We wanted to understand how many landlords have received a declaration, and what percentage of landlords worked with their tenants to come up with an alternative to an eviction, such as a payment plan or reduced rent. One of our landlords reported offering their tenant two and a half months rent free to help get them through. He was able to do this because his mortgage went into forbearance, which we discuss in more detail below.
- 90% of landlords reported they had not received a declaration
- 5% reported they had received a declaration
- 4% have worked with their tenants to come up with an alternative to eviction
- 1% have decided to leave their property vacant until the eviction bans are lifted
Landlords – Forbearance and Cash Flow
- 94% of landlords reported they did not or were not eligible for forbearance on their mortgage
- 4% reported they went into forbearance
- 2% of landlords reported having no mortgage
We then asked landlords if they had to dip into savings or emergency funds to help pay their rental property mortgage or other expenses related to their property. Thirty-four percent of landlords reported they did have to dip into savings or emergency funds to cover their mortgage or other related expenses.
What type of federal relief for landlords would help you the most?
We also asked what type of federal relief would help most as 34% have had to dip into savings to cover their rental property expenses. Many felt the eviction bans were a one-sided approach that was not beneficial to tenants or landlords in the long run. We have highlighted key takeaways below, as well as direct quotes from landlords.
- 22% of landlords want mortgage relief as well as rent relief
- 6% of landlords want the government to allow evictions
- 11% of landlords suggest grants or forgivable loans
Laws that impact the rental market, landlords, and tenants are constantly being discussed across the U.S. This year, rent control and affordable housing measures are some of the more prominent topics on ballots in some states. Register to vote here and make sure you know what’s on your ballot to stay informed.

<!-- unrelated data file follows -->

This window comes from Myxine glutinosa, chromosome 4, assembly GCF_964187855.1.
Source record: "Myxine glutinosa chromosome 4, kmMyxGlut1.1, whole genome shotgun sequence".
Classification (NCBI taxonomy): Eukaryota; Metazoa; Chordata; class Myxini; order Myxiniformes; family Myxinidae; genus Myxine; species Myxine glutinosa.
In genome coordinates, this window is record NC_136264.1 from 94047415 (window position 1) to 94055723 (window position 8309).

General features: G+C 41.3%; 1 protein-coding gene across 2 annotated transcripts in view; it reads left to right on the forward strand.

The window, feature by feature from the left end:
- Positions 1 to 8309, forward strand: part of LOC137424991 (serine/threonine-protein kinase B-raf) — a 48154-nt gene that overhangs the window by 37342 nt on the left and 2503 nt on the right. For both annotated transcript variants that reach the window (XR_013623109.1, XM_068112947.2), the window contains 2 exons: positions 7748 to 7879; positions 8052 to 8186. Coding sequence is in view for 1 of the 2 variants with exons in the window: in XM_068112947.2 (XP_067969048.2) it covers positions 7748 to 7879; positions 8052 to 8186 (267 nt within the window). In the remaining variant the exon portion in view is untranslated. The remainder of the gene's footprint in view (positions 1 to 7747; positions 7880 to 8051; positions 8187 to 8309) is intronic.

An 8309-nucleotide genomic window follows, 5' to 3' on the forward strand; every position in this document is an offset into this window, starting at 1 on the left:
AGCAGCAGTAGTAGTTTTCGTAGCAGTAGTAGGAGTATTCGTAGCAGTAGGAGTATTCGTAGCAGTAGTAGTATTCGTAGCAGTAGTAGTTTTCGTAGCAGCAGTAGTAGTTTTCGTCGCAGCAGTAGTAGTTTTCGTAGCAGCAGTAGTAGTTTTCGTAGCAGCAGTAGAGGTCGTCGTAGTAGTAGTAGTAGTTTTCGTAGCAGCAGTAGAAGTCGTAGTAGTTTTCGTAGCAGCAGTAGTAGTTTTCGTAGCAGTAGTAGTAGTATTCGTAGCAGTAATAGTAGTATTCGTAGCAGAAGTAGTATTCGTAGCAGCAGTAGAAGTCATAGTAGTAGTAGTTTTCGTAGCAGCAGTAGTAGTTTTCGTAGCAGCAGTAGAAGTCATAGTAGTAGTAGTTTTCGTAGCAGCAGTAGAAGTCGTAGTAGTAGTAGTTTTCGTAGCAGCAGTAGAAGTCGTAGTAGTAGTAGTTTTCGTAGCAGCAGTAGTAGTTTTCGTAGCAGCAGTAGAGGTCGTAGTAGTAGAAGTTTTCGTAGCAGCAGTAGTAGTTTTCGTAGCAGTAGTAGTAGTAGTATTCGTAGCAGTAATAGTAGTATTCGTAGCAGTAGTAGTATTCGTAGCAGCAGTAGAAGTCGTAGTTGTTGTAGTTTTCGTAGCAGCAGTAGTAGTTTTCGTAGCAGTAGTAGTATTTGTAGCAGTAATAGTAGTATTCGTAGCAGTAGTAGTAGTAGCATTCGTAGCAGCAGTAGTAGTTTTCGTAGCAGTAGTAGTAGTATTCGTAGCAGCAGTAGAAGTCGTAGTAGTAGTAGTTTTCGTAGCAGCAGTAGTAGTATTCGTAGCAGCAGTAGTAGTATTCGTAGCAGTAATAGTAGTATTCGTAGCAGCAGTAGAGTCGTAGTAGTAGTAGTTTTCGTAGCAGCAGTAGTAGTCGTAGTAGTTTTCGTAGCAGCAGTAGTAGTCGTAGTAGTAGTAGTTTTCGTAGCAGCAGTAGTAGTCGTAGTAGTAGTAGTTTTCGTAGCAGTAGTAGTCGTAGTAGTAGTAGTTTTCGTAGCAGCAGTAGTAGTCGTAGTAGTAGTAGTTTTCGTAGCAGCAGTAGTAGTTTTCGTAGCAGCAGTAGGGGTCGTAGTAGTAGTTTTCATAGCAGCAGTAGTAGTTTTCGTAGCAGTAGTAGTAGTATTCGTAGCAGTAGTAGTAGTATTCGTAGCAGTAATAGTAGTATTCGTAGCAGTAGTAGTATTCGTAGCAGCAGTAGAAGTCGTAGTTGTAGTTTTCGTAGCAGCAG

Renter Payment and Housing Trends
We also sent a survey to our active TurboTenant renter leads to gain insights into how the COVID-19 pandemic affected them, specifically regarding rent payments, payment confidence for the coming months, as well as debt and income related issues. This is a follow up survey from our July renter data.
- 32% of respondents have had to dip into their savings to pay for their rent
- 22% of respondents have had to take on additional debt in order to pay for their rent
- 79% of renters are confident they can pay their rent in November
- 5% of renters are not sure how they will pay their rent in November
Percentage of Income Needed for Rent
We also asked renters what percentage of their income is allocated to rent. Landlords and renters usually prefer and work towards a 30% rent to income ratio. We wanted to understand if that is still what renters are able to maintain, or if that has shifted during the pandemic:
- 25% of respondents spend 21-30% of their income on rent
- 21% of respondents spend 31-40% of their income on rent
- 12% of respondents spend 41-50% of their income on rent
We will continue to update this data every month. If you have data requirements that are outside the scope of this article, please email [email protected]. We have ongoing data collection and are happy to supply another data set if it is available. Check out all of our COVID-19 landlord resources here.
If you are in the process of filling your properties, TurboTenant can help streamline your rental process with easy and free online rental applications as well as thorough tenant screening so you can find the best renter for your property.